Dubois, P., Guay, F., & St-Pierre, M. C. (2023). Examining the contribution of motivation in the job search of youth with developmental language disorder. Autism & Developmental Language Impairments, 8, 1–12. https://doi.org/10.1177/23969415231152094
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Key terms in this paper:
Autonomous motivation: doing something because you find it enjoyable or important.
Controlled motivation: when your actions are controlled by factors such as guilt or rewards.
Effort: how much time and energy you put into something.
Intensity: how often something happens.
Self-regulation: setting a goal and making a plan for it.
What was the aim of this paper?
Research shows that controlled motivation negatively affects self-regulation and the quality of the job search. In contrast, autonomous motivation relates to higher job search intensity and higher self-regulation. Both higher effort and intensity have been linked to success in finding employment. Increased self-regulation is also connected with positive outcomes, such as higher number of first interviews. However, little is known about motivations and job search behaviours of youth with DLD.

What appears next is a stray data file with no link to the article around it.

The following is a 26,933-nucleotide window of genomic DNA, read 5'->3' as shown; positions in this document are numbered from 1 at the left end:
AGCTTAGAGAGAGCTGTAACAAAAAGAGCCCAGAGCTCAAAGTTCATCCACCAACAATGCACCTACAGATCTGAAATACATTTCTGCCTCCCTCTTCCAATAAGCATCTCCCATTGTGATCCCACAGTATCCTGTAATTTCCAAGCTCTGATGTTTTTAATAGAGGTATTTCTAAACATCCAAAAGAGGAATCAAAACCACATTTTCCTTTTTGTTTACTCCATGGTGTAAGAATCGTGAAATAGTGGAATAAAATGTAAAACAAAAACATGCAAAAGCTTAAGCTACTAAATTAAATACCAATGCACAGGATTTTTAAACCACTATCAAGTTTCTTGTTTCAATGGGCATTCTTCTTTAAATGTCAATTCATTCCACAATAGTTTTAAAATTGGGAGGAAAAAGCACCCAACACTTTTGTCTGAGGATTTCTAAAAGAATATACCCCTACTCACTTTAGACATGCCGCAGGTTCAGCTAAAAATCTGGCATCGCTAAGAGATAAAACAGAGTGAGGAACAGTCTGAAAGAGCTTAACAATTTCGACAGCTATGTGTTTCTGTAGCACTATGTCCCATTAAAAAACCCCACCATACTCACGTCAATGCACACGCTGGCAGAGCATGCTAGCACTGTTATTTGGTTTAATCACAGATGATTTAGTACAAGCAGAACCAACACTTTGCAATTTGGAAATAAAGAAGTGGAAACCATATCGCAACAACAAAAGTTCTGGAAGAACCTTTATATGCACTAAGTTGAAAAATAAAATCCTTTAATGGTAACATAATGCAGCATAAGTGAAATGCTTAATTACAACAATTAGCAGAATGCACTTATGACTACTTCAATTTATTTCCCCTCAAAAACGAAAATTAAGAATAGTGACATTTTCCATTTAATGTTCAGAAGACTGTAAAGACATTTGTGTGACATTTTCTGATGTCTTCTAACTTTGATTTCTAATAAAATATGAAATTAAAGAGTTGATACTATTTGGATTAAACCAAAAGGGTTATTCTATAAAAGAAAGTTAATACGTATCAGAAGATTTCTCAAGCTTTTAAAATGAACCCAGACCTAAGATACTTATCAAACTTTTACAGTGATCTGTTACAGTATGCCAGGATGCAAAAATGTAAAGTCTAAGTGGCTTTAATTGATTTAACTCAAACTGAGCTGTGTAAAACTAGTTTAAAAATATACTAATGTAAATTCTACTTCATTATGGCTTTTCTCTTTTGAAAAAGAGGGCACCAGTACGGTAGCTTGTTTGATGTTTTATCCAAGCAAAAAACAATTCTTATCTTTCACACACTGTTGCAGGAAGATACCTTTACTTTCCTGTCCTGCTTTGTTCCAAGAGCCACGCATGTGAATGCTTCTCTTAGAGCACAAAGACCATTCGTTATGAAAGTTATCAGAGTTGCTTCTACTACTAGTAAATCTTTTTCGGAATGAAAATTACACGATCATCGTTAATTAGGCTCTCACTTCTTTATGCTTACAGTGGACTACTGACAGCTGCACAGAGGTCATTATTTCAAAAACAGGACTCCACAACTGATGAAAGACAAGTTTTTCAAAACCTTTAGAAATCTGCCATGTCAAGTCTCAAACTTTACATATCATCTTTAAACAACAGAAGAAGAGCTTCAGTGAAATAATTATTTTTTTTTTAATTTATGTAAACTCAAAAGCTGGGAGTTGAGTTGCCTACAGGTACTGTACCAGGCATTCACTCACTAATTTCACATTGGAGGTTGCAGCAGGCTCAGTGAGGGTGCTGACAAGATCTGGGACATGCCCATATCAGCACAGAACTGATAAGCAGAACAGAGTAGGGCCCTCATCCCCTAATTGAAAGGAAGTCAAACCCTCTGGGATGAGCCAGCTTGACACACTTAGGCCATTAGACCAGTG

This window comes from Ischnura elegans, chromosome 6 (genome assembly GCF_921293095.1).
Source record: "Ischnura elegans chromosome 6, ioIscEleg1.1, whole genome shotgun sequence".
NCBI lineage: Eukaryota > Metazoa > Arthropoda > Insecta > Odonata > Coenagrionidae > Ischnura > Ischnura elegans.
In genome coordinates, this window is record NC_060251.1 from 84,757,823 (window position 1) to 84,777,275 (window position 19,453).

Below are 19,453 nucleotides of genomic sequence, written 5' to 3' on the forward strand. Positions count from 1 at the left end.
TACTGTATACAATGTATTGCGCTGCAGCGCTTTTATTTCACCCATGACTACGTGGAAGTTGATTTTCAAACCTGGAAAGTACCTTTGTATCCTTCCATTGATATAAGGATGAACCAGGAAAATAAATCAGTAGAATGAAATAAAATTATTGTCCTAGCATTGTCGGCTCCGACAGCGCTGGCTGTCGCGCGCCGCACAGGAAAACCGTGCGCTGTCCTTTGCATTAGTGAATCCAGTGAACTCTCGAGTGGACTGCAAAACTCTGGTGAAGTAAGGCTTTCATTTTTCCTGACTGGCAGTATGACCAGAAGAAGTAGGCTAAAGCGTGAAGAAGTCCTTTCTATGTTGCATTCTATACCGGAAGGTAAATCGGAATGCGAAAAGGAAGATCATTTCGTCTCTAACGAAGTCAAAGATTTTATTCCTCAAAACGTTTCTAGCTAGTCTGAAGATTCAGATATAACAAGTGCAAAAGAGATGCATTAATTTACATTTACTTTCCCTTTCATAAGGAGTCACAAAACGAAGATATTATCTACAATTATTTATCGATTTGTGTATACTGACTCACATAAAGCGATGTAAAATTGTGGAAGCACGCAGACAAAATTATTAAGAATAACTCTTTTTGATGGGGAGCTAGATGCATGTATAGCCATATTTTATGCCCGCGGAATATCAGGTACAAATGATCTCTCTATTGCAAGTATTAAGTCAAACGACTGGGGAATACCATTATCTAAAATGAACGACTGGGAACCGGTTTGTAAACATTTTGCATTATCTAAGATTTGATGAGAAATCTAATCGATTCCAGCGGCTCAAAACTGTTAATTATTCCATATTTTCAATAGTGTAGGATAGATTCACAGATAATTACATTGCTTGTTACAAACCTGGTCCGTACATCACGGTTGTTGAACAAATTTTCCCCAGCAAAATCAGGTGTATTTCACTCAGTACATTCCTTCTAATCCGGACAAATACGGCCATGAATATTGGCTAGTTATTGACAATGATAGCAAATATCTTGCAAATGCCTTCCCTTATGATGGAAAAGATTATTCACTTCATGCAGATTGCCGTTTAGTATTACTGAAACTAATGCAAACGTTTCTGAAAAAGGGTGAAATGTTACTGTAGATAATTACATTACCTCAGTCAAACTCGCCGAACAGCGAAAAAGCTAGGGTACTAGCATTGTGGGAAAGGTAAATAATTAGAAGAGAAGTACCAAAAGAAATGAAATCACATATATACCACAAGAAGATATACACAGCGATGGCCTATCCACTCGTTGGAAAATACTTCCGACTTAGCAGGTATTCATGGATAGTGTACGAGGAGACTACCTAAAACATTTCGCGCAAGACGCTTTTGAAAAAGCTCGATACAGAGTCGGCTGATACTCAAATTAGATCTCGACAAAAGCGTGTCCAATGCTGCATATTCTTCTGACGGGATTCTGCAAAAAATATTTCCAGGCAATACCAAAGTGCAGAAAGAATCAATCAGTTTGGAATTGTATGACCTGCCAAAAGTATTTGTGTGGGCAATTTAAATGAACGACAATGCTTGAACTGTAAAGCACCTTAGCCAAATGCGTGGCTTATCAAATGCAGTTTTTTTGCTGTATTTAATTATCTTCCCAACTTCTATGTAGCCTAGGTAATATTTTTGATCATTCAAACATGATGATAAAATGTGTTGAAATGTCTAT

The aims of this study were to:
Assess the job search motivations and behaviours (effort, intensity, and self-regulation) of young people with DLD. Participants were either students or young adults aged 15 to 33.
Examine whether youth with DLD who are autonomously motivated during their job search put in more effort, intensity, and report better self-regulation.
Examine whether youth with DLD who use controlled motivation during their job search put in less effort, intensity, and report worse self-regulation.
What was found?
Autonomous motivation relates to higher effort, intensity and self-regulation during the job search process of young individuals with DLD.
Controlled motivation does not relate to effort, intensity and self-regulation during the job search process of youth with DLD.
What does the findings mean?
Autonomous motivation predicts better job search behaviours among young people with DLD. This is not the case for controlled motivation. Encouraging autonomous motivation can therefore support youth with DLD in their job search. This can be achieved by giving people with DLD more freedom during the job search process. These findings are similar to other studies with typically developing students. This suggests that autonomous motivation is equally important to all individuals, with or without DLD.
Where can I read this paper?
This paper is open access, which means everyone can read it. Please click here to read the full paper: http://dx.doi.org/10.1177/23969415231152094